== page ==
When it comes to paying for their medical prescriptions, Americans have been taking it on the chin for years. We pay nearly three times as much per capita as citizens of other developed countries, for example, and since older Americans tend to need more medications than younger ones, it is a financial burden that has fallen heavily upon them.
For the first time — thanks to the Inflation Reduction Act, a key pillar of the Biden administration’s domestic agenda — the federal government will begin negotiating prices on 10 costly prescription drugs covered by Medicare on Feb. 1.
“Medicare is no longer taking whatever prices for these drugs that the pharmaceutical companies demand,” President Joe Biden said.
Let the haggling begin.
Lower drug prices, which have been challenged fiercely in court by the pharmaceutical industry, can’t come soon enough for seniors. The Commonwealth Fund, a healthcare advocacy group, said that in 2022, high drug costs “forced one of five U.S. adults age 65 and older to skip or delay filling a prescription, miss or reduce doses, or use someone else’s medication.” And more than half, it added, “resort to cost-coping strategies like coupons or free samples so they can get the medications they need but cannot afford.”
Imagine being 75 and having to skip your meds because you can’t afford them. Or engaging in one-offs like free samples to treat a chronic condition. Clearly, this is no way to run a railroad. But that’s the way it is for tens of millions of Americans, Commonwealth said.
We’ve already seen how the administration has beaten Big Pharma in one big area: insulin.
Since Jan. 1, Medicare enrollees have had to pay no more than $35 a month for each of their insulin prescriptions. This is a huge deal, given that the inflation-adjusted cost of the life-saving medication tripled between 2012 and 2022, according to the American Diabetes Association. The ADA added that before the cost reduction, as many as 1 in 4 patients were unable to afford insulin, leading them to ration doses — with sometimes fatal results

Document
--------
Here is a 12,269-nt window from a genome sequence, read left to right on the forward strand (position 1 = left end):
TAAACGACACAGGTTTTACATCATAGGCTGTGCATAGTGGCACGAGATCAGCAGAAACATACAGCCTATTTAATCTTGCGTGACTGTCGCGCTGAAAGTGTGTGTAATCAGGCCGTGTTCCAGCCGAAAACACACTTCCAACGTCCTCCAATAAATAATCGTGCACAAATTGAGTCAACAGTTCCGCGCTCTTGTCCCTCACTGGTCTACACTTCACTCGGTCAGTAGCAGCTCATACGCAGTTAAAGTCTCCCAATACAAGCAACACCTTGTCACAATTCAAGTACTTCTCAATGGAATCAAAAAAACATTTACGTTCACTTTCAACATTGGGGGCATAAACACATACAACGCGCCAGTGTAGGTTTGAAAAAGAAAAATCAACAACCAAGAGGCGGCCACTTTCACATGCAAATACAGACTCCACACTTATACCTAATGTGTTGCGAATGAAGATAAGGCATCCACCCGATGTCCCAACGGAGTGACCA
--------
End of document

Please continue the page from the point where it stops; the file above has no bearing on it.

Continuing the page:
Talks between Medicare and drug makers are scheduled to run through Aug. 1, so we won’t find out how much prices could drop until Sept. 1 — reductions that would not go into effect until 2026. But these are the 10 drugs that are looking at possible price reductions — and they are big ones, including several more manufacturers of diabetes-fighting medications:
• Enbrel (rheumatoid arthritis, made by Amgen
• Entresto (heart failure, made by Novartis
• Farxiga (diabetes, heart failure and chronic kidney disease, made by AstraZeneca
• Fiasp and NovoLog (diabetes, made by Novo Nordisk
• Januvia (diabetes, made by Merck
• Jardiance (diabetes, heart failure and chronic kidney disease, made by Boehringer Ingelheim and Eli Lilly
• Stelara (psoriasis and Crohn’s disease, made by Johnson & Johnson)
• Xarelto (blood thinner, made by Johnson & Johnson)
So how much will people wind up saving? Dr. Stacie B. Dusetzina, a professor of health policy and cancer research at Vanderbilt University Medical Center, told MarketWatch that this depends on a variety of factors, such as how old the drug is, how many competing products are in the marketplace, and how much in discounts are currently available for them from pharmacy benefit managers (PBM). The numbers will obviously vary.
For example, Dusetzina said that the Inflation Reduction Act established a minimum price discount of 25% for a drug that is nine to 12 years old. For older drugs, the minimum discounts could be far more substantial: “as high as 60%. So, yes, people will save money,” she said.
It’s not just ordinary folks who could save big bucks. The federal government — currently grappling with soaring Medicare and Medicaid costs — also stands to benefit. Let’s use Imbruvica as our example. Here, a 25% discount would save Uncle Sam around $560 million per year, according to an analysis published in the Journal of Managed Care & Specialty Pharmacy.
Multiply that by the number of drugs being discussed (in this round of negotiations alone) and we’re talking several billion dollars. Even in Washington, where a billion dollars isn’t what’s used to be, that would be some serious money.
Pharmaceutical companies have argued that all this is detrimental to the long-term interests of consumers. Alex Schriver, a spokesman for the Pharmaceutical Research and Manufacturers of America (PhRMA), a lobbying arm of the drug industry, told NBC, “Government bureaucrats are operating behind closed doors to set medicine prices without disclosing for months how they arrived at the price or how much patient and provider input was used.” He added, “This lack of transparency and unchecked authority will have lasting consequences for patients long after this administration is gone.”
One of the industry’s arguments has been that the Inflation Reduction Act and its downward forcing of prices could hamper innovation and thus the number of new drugs that could come to market in the future. Yet the nonpartisan Congressional Budget Office reported to Congress in November that the administration’s actions would result in “one fewer drug coming to U.S. market over 2023-2032, about five the subsequent decade, and about seven over the decade after that, for a total of 13 fewer drugs coming to market over the next 30 years.”
“That’s a very small share of the 1,300 new drugs expected in that period,” wrote Larry Levitt, executive vice president for health policy at KFF (previously known as the Kaiser Family Foundation).
But savings for consumers, who have been paying nearly three times more for medications than citizens of other advanced nations? That is likely to be anything but small.